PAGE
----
Show them that your email is anything but random.

(b) Do NOT promote yourself or your firm. Resist the urge to say anything about yourself, what you do, or why you’re the best thing since sliced bread.

The moment you do something like that, you lose. They write you off as someone who just wants their business and is wasting their time.

If you’re lucky, they’ll delete your email. If you’re not, they’ll mark you as spam and remember you as that clueless lawyer who spammed them.

No bueno.

(Sign your email with “Esq.” or “Attorney at Law”. Put your website address in your email signature. Just a link. No promotional copy. If they’re interested in finding out about you, they’ll click and take a look.)


So, what might you do instead? Lots of things. Here’s an easy one: Send them a link to an article you found online about their industry, about one of their customers, or a prospective customer for them.

(Send a link, don’t attach the article.)

What will this accomplish? Not much by itself. But it might open the door to future communication with them, and right now, that’s as good as it gets.

Over time, there are other things you can do to get to know the principals of the business and for them to get to know you.

Want to speed things up? Send them a referral. Introduce them to someone you think they need to know. Promote their merchandise or services or their content.

Now you’re talking.

Don’t subscribe them to your newsletter. Don’t (yet) ask if they want to subscribe. Don’t move too quickly. You don’t even know if they need a lawyer (or a new one) right now. That might not happen for a year or ten.

Take your time. Woo them. Don’t “Harvey” them.

Marketing online for attorneys


The three stages of a law career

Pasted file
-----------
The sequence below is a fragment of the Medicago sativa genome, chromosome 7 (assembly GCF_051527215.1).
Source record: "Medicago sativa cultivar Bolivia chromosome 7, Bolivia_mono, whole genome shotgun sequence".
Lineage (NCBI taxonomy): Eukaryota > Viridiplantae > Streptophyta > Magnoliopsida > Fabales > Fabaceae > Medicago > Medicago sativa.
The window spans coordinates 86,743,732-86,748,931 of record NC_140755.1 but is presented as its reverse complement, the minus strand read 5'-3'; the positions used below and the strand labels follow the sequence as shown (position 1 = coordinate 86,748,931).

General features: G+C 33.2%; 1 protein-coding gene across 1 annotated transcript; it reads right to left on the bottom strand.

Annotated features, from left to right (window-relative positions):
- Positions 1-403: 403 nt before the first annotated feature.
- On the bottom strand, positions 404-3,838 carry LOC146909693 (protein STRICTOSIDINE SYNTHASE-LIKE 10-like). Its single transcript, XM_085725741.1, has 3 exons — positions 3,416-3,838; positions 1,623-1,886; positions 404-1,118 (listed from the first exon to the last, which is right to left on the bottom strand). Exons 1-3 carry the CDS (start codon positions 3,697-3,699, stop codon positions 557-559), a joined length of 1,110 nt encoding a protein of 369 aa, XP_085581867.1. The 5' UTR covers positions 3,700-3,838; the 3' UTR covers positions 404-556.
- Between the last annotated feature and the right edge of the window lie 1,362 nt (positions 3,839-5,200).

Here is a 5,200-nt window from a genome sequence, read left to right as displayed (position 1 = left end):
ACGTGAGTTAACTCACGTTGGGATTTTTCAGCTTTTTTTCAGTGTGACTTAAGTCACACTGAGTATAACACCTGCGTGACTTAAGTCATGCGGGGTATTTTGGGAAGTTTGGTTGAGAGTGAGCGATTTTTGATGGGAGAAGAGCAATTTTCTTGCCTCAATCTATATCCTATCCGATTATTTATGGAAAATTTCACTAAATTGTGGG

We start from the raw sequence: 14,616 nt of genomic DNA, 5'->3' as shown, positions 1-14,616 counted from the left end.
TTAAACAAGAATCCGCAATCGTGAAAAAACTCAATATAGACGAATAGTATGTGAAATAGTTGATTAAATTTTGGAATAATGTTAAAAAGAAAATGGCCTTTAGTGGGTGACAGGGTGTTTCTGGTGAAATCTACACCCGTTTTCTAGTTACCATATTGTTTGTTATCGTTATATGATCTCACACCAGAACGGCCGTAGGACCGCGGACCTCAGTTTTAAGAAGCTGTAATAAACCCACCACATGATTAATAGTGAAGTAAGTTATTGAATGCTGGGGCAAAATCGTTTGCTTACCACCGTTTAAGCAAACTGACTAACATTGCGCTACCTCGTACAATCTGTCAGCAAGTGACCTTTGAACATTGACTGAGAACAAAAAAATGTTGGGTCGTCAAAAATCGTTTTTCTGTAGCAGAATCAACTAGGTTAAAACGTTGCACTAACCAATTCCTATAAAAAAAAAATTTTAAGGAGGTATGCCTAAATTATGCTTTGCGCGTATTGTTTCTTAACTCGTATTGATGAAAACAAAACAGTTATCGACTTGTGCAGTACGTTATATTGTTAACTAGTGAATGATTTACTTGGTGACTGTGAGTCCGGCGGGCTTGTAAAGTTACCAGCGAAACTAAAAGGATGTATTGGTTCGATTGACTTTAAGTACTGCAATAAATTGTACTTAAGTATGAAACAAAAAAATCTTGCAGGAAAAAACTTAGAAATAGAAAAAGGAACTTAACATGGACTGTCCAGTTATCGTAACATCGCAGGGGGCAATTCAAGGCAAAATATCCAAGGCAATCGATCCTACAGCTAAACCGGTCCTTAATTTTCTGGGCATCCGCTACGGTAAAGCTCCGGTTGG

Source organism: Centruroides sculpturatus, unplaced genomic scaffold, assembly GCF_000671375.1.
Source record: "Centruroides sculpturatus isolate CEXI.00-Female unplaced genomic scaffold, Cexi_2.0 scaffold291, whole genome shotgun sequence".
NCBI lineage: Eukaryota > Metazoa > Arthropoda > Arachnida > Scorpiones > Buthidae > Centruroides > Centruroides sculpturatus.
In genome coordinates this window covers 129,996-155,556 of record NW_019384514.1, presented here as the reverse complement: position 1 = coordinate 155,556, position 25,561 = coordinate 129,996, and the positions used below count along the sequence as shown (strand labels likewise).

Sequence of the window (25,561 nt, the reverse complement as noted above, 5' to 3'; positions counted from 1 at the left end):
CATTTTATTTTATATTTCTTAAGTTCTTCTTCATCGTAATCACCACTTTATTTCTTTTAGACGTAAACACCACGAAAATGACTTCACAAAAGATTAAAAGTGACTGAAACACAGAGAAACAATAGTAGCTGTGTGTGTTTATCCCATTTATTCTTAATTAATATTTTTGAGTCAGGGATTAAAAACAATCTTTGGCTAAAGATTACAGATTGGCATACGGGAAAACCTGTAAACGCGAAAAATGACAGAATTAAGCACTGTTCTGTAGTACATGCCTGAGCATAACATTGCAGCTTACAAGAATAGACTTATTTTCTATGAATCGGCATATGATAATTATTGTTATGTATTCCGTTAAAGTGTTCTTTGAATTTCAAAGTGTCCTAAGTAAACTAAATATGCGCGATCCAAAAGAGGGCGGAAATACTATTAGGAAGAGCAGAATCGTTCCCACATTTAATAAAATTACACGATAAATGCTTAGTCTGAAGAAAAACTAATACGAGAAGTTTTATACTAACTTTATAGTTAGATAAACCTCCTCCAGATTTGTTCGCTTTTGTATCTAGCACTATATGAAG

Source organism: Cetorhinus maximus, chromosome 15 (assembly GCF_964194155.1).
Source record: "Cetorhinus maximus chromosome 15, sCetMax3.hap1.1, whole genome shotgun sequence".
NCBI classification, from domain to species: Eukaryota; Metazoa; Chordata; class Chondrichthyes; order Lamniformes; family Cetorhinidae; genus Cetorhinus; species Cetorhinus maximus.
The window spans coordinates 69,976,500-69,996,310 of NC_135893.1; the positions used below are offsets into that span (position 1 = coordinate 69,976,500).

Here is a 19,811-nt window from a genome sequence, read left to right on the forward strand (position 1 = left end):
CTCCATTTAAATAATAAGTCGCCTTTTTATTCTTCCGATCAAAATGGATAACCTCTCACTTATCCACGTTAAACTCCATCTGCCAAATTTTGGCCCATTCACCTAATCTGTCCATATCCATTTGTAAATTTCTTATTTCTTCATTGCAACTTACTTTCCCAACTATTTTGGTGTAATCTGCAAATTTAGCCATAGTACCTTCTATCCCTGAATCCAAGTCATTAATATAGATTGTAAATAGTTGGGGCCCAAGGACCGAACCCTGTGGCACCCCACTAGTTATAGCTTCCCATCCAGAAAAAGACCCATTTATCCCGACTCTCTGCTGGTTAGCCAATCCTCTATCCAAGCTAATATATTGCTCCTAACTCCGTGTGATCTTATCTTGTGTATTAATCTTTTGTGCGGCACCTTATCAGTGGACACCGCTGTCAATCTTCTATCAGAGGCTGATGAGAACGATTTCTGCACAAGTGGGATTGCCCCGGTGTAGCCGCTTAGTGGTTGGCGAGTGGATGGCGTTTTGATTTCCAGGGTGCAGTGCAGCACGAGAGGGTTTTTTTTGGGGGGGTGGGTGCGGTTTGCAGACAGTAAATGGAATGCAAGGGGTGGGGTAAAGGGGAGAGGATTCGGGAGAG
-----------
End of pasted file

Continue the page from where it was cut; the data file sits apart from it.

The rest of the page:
The way I see it there are three stages to a law career. Some lawyers go through all three stages. Some stay in one stage their entire career.

Stage one is where you love the work you’re doing or the challenge of learning and getting good at something new. Many new lawyers start out in stage one. Some skip over it right into stage two.

If you’re in stage one and you love what you do, congratulations. I wish you a long and happy career.

Stage two is where the work itself is no longer gratifying or challenging, or never was. You do the work because you have to but any joy or fulfillment you feel comes not from the work itself but from what your work allows you do.

You’re happy because your work allows you to get results for your clients, build a successful practice, or make the world a better place.

If you’re in stage two and the work no longer fulfills you, you might take on a new practice area or target a new type of client or market. You might look into teaching CLE classes or writing a book. You might find a charity or cause you care about and through it find new challenges and new ways to use your skills and training.